A quick scroll through Twitter will tell you that most Spurs fans have already made up their minds on Nuno. To be honest, the odds were stacked against him from the start.
A fanbase teased with the likes of Antonio Conte and Erik Ten Haag in a prolonged two-month managerial hunt ended up reluctantly accepting their new manager who cemented himself into the position with lavish promises of making the fans proud once again.
It’s fair to say this promise is yet to be delivered.
A major prerequisite for the new manager was the ability to bring back the attacking style of football that has been brandished by fans and critics alike as ‘the Spurs Way’. Most agree that this has been lost in recent years. Unfortunately, Nuno seems to be struggling with any attempt to deliver on this.
Even the biggest critics of former Spurs manager Jose Mourinho seem to agree that Nuno’s style of football is no better than his predecessor, and he has thus far offered very little to prove he is the man for the job.
Some fans are adamant that Nuno should have until Christmas to deliver on his promise of making the fans proud. Yet, as the festive season draws ever closer, it is difficult to see how much is going to change.
Some thoughts on the team
Hopes around Kane finally growing into the season after his goal and assist against Newcastle have once again ceased after his ineffective performance against West Ham.
Many fans commented on his futile attempt at marking Michail Antonio in the build-up to West Ham’s goal – not only on the strange tactical mismatch between the two players, but also on how disinterested Kane appeared to be in the aftermath.
Many are questioning whether Levy’s stubbornness in keeping Kane over the Summer transfer window was in vain, as the player seems switched off and has offered very little so far this season. More fans are starting to believe that he has given up on the club after his failed Summer attempt at moving to Manchester City in pursuit of silverware.
There was a good clear-out over the Summer transfer window. However, the squad is still teeming with underwhelming players who are either past their best, or who have done little to prove themselves worthy of getting minutes on the pitch.
Nuno has been putting some of his fringe players to the test in the Europa Conference League with underwhelming results. The likes of Dele Alli, Harry Winks, and Giovani Lo Celso have done little in the competition to prove themselves worthy of breaking back into the main starting XI.
These players are not living up to expectation and Nuno’s stinginess when it comes to substitutions seems to hint towards a lack of faith in his reserves.
Sergio Reguilón’s unnecessary loss of possession which led to the corner that West Ham scored from was another big talking point after the match. Reguilón is currently better as a part of the team’s attacking force but is definitely not as defensively sound as we need him to be. This is something he needs to improve on in future matches.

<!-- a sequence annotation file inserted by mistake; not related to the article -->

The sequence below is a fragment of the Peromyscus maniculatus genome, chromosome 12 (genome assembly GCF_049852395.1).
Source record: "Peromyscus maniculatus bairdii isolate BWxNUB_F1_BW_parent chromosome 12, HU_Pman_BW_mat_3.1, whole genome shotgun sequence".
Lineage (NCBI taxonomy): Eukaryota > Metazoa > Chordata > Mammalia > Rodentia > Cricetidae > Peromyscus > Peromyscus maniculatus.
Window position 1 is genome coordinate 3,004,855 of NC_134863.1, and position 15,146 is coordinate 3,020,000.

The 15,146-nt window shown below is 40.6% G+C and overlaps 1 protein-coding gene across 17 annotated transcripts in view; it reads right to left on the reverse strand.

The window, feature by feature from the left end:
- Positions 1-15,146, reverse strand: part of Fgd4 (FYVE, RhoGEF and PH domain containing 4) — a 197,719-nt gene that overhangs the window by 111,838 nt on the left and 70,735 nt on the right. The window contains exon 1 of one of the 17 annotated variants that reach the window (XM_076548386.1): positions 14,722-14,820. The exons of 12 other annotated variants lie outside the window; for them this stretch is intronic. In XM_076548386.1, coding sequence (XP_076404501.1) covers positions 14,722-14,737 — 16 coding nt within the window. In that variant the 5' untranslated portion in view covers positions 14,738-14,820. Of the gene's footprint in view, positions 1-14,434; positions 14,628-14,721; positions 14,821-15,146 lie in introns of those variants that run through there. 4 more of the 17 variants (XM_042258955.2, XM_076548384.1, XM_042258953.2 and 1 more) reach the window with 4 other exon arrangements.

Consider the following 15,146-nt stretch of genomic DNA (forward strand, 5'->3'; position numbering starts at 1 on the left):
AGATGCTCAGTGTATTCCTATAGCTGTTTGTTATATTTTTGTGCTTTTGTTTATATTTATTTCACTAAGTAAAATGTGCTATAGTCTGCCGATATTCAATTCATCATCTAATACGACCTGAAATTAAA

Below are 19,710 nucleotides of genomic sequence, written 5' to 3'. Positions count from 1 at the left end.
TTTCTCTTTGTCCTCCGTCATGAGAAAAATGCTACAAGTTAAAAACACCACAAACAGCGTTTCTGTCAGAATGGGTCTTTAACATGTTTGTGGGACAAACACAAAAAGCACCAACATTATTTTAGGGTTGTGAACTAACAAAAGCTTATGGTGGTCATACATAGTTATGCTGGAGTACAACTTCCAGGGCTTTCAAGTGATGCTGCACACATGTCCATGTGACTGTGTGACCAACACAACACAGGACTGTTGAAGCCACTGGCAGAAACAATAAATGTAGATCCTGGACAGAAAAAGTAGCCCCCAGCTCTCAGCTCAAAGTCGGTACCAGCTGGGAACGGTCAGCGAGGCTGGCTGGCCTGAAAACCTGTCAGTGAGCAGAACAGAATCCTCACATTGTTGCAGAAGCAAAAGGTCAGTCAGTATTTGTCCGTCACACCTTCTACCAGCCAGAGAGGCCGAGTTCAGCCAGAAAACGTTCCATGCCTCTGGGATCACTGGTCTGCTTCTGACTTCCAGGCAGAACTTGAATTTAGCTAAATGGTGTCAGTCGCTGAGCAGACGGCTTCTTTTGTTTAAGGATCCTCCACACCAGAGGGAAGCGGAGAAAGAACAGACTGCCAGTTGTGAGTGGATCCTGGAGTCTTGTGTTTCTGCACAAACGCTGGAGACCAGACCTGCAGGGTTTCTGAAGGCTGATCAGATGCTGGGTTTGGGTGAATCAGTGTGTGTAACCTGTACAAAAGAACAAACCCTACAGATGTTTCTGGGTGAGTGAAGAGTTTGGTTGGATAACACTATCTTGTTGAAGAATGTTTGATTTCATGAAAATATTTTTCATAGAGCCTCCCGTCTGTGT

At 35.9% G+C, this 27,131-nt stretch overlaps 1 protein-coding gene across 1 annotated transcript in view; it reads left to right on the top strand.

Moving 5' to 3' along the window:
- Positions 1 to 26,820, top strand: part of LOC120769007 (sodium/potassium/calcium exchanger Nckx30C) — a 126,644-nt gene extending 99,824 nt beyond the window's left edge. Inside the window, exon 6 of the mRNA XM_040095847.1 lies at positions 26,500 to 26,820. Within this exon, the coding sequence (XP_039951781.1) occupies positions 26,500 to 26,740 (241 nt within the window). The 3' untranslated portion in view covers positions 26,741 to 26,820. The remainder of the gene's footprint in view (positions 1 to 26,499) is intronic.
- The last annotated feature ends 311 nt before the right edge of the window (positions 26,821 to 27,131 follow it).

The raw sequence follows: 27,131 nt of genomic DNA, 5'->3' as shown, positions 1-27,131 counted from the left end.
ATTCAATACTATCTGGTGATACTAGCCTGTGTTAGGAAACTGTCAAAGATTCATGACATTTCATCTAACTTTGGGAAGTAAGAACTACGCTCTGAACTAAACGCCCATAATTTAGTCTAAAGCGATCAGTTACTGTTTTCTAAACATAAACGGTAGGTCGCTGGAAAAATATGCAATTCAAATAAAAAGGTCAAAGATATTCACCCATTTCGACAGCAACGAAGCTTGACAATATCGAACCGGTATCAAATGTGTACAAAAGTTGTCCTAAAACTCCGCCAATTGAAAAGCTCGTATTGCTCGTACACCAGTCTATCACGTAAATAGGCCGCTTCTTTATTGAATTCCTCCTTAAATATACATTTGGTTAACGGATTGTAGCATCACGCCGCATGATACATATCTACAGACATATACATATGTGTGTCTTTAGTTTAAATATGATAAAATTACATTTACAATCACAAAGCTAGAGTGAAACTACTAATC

We are greatly missing a real game-changing substitute, and when considering this lack of depth, all paths seem to lead back to the years of under-investment in the squad we have witnessed under the tenure of Daniel Levy and ENIC. However, that is a whole other rabbit hole that we will not be falling down today.
What comes next?
In all honesty, it’s a weird time to be a Spurs fan.
We’ve got a manager who is struggling with his promise of once more making Spurs fans proud of the club, a star player who seems unhappy with his current situation and is doing little on the pitch to endear himself once more in the eyes of the fans, and a chairman and board whose futile attempts at living up to the ‘To Dare Is to Do’ mantra have fallen short time and time again.
Maybe a trip to Burnley on Wednesday and ninety minutes at home against a struggling Manchester United side on Saturday will put some of these fears to rest. That tiny hopeful part of me truly wants Nuno to succeed.
However, it is hard to feel much confidence in him or in this team as we witness lackadaisical performances and a manager struggling to motivate his players.
There’s a real sense of impermanence surrounding Nuno’s position at Spurs. Many are beginning to question what the point of appointing him was. How has Levy managed to mess up the managerial appointment which simply had to be right?
I can only hope that the team and manager proves me wrong, and that I can write in the future with a more optimistic outlook.
However, as the patience of fans is starting to wear thin, the sacking of Nuno is starting to feel less like a case of ‘maybe’, and more a case of ‘when’.